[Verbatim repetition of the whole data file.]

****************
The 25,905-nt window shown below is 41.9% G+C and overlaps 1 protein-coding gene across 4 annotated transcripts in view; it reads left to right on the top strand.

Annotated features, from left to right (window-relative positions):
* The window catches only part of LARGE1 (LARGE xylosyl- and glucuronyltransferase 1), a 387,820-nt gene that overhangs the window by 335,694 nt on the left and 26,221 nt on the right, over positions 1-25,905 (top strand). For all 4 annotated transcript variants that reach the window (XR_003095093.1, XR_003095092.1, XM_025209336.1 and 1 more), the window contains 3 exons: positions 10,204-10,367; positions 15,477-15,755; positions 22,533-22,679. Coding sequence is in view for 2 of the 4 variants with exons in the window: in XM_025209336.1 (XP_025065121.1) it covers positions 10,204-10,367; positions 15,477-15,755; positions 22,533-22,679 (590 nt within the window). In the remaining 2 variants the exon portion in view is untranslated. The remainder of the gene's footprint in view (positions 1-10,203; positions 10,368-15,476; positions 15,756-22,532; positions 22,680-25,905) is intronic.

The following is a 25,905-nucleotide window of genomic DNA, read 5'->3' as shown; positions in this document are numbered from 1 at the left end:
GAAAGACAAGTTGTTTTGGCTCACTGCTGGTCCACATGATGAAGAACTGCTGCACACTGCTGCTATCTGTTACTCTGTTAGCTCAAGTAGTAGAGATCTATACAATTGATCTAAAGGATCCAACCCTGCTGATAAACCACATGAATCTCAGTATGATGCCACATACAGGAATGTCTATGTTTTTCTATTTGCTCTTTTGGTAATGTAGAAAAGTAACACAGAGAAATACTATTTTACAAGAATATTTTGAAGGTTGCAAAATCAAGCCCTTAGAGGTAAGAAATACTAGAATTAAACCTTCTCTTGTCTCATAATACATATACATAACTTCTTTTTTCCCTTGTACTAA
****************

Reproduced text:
The 25,905-nt window shown below is 41.9% G+C and overlaps 1 protein-coding gene across 4 annotated transcripts in view; it reads left to right on the top strand.

Annotated features, from left to right (window-relative positions):
* The window catches only part of LARGE1 (LARGE xylosyl- and glucuronyltransferase 1), a 387,820-nt gene that overhangs the window by 335,694 nt on the left and 26,221 nt on the right, over positions 1-25,905 (top strand). For all 4 annotated transcript variants that reach the window (XR_003095093.1, XR_003095092.1, XM_025209336.1 and 1 more), the window contains 3 exons: positions 10,204-10,367; positions 15,477-15,755; positions 22,533-22,679. Coding sequence is in view for 2 of the 4 variants with exons in the window: in XM_025209336.1 (XP_025065121.1) it covers positions 10,204-10,367; positions 15,477-15,755; positions 22,533-22,679 (590 nt within the window). In the remaining 2 variants the exon portion in view is untranslated. The remainder of the gene's footprint in view (positions 1-10,203; positions 10,368-15,476; positions 15,756-22,532; positions 22,680-25,905) is intronic.

The following is a 25,905-nucleotide window of genomic DNA, read 5'->3' as shown; positions in this document are numbered from 1 at the left end:
GAAAGACAAGTTGTTTTGGCTCACTGCTGGTCCACATGATGAAGAACTGCTGCACACTGCTGCTATCTGTTACTCTGTTAGCTCAAGTAGTAGAGATCTATACAATTGATCTAAAGGATCCAACCCTGCTGATAAACCACATGAATCTCAGTATGATGCCACATACAGGAATGTCTATGTTTTTCTATTTGCTCTTTTGGTAATGTAGAAAAGTAACACAGAGAAATACTATTTTACAAGAATATTTTGAAGGTTGCAAAATCAAGCCCTTAGAGGTAAGAAATACTAGAATTAAACCTTCTCTTGTCTCATAATACATATACATAACTTCTTTTTTCCCTTGTACTAA